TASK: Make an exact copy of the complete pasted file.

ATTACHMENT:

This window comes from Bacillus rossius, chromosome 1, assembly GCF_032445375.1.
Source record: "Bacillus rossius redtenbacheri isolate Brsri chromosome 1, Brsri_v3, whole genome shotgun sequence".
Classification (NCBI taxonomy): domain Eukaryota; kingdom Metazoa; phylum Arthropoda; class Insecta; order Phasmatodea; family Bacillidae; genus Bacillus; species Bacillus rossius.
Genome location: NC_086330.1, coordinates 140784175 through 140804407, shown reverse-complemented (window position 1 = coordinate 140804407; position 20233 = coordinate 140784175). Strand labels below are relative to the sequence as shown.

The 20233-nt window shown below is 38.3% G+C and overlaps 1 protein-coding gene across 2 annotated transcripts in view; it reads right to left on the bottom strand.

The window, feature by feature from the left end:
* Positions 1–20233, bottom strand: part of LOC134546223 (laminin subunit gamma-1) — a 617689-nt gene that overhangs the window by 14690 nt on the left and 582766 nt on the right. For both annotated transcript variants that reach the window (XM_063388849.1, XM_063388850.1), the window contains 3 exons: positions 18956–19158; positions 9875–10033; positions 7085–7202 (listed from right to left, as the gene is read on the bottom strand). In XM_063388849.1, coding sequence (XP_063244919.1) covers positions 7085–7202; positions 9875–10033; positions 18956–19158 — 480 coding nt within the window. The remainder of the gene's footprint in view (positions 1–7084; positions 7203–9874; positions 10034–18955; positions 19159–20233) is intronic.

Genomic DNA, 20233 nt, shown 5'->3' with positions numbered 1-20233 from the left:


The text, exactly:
This window comes from Bacillus rossius, chromosome 1, assembly GCF_032445375.1.
Source record: "Bacillus rossius redtenbacheri isolate Brsri chromosome 1, Brsri_v3, whole genome shotgun sequence".
Classification (NCBI taxonomy): domain Eukaryota; kingdom Metazoa; phylum Arthropoda; class Insecta; order Phasmatodea; family Bacillidae; genus Bacillus; species Bacillus rossius.
Genome location: NC_086330.1, coordinates 140784175 through 140804407, shown reverse-complemented (window position 1 = coordinate 140804407; position 20233 = coordinate 140784175). Strand labels below are relative to the sequence as shown.

The 20233-nt window shown below is 38.3% G+C and overlaps 1 protein-coding gene across 2 annotated transcripts in view; it reads right to left on the bottom strand.

The window, feature by feature from the left end:
* Positions 1–20233, bottom strand: part of LOC134546223 (laminin subunit gamma-1) — a 617689-nt gene that overhangs the window by 14690 nt on the left and 582766 nt on the right. For both annotated transcript variants that reach the window (XM_063388849.1, XM_063388850.1), the window contains 3 exons: positions 18956–19158; positions 9875–10033; positions 7085–7202 (listed from right to left, as the gene is read on the bottom strand). In XM_063388849.1, coding sequence (XP_063244919.1) covers positions 7085–7202; positions 9875–10033; positions 18956–19158 — 480 coding nt within the window. The remainder of the gene's footprint in view (positions 1–7084; positions 7203–9874; positions 10034–18955; positions 19159–20233) is intronic.

Genomic DNA, 20233 nt, shown 5'->3' with positions numbered 1-20233 from the left: